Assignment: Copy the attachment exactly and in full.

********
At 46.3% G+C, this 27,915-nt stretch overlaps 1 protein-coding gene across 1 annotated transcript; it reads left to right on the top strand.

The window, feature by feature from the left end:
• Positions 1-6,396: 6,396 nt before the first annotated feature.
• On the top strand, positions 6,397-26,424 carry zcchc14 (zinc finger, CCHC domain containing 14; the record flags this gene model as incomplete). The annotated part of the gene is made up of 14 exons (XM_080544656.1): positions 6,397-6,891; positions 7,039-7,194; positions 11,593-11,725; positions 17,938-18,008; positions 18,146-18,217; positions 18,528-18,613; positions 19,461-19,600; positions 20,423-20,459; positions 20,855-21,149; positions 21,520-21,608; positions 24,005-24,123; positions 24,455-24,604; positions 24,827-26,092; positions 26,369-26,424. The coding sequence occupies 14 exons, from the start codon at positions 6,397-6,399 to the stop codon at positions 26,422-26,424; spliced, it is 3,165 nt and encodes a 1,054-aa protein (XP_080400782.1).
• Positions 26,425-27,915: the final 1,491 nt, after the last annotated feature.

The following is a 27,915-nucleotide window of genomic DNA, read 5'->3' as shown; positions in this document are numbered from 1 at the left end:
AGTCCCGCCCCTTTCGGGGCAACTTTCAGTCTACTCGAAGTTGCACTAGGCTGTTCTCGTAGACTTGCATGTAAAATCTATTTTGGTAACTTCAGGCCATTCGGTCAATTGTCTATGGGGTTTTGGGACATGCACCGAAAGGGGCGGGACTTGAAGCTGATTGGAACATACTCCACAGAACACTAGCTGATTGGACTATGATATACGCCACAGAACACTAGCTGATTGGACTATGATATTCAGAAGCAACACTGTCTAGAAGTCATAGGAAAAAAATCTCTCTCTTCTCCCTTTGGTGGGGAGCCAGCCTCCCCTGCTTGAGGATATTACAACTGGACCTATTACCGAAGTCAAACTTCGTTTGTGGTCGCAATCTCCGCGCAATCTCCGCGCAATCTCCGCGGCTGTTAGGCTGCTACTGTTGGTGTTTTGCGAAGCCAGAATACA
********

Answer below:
At 46.3% G+C, this 27,915-nt stretch overlaps 1 protein-coding gene across 1 annotated transcript; it reads left to right on the top strand.

The window, feature by feature from the left end:
• Positions 1-6,396: 6,396 nt before the first annotated feature.
• On the top strand, positions 6,397-26,424 carry zcchc14 (zinc finger, CCHC domain containing 14; the record flags this gene model as incomplete). The annotated part of the gene is made up of 14 exons (XM_080544656.1): positions 6,397-6,891; positions 7,039-7,194; positions 11,593-11,725; positions 17,938-18,008; positions 18,146-18,217; positions 18,528-18,613; positions 19,461-19,600; positions 20,423-20,459; positions 20,855-21,149; positions 21,520-21,608; positions 24,005-24,123; positions 24,455-24,604; positions 24,827-26,092; positions 26,369-26,424. The coding sequence occupies 14 exons, from the start codon at positions 6,397-6,399 to the stop codon at positions 26,422-26,424; spliced, it is 3,165 nt and encodes a 1,054-aa protein (XP_080400782.1).
• Positions 26,425-27,915: the final 1,491 nt, after the last annotated feature.

The following is a 27,915-nucleotide window of genomic DNA, read 5'->3' as shown; positions in this document are numbered from 1 at the left end:
AGTCCCGCCCCTTTCGGGGCAACTTTCAGTCTACTCGAAGTTGCACTAGGCTGTTCTCGTAGACTTGCATGTAAAATCTATTTTGGTAACTTCAGGCCATTCGGTCAATTGTCTATGGGGTTTTGGGACATGCACCGAAAGGGGCGGGACTTGAAGCTGATTGGAACATACTCCACAGAACACTAGCTGATTGGACTATGATATACGCCACAGAACACTAGCTGATTGGACTATGATATTCAGAAGCAACACTGTCTAGAAGTCATAGGAAAAAAATCTCTCTCTTCTCCCTTTGGTGGGGAGCCAGCCTCCCCTGCTTGAGGATATTACAACTGGACCTATTACCGAAGTCAAACTTCGTTTGTGGTCGCAATCTCCGCGCAATCTCCGCGCAATCTCCGCGGCTGTTAGGCTGCTACTGTTGGTGTTTTGCGAAGCCAGAATACA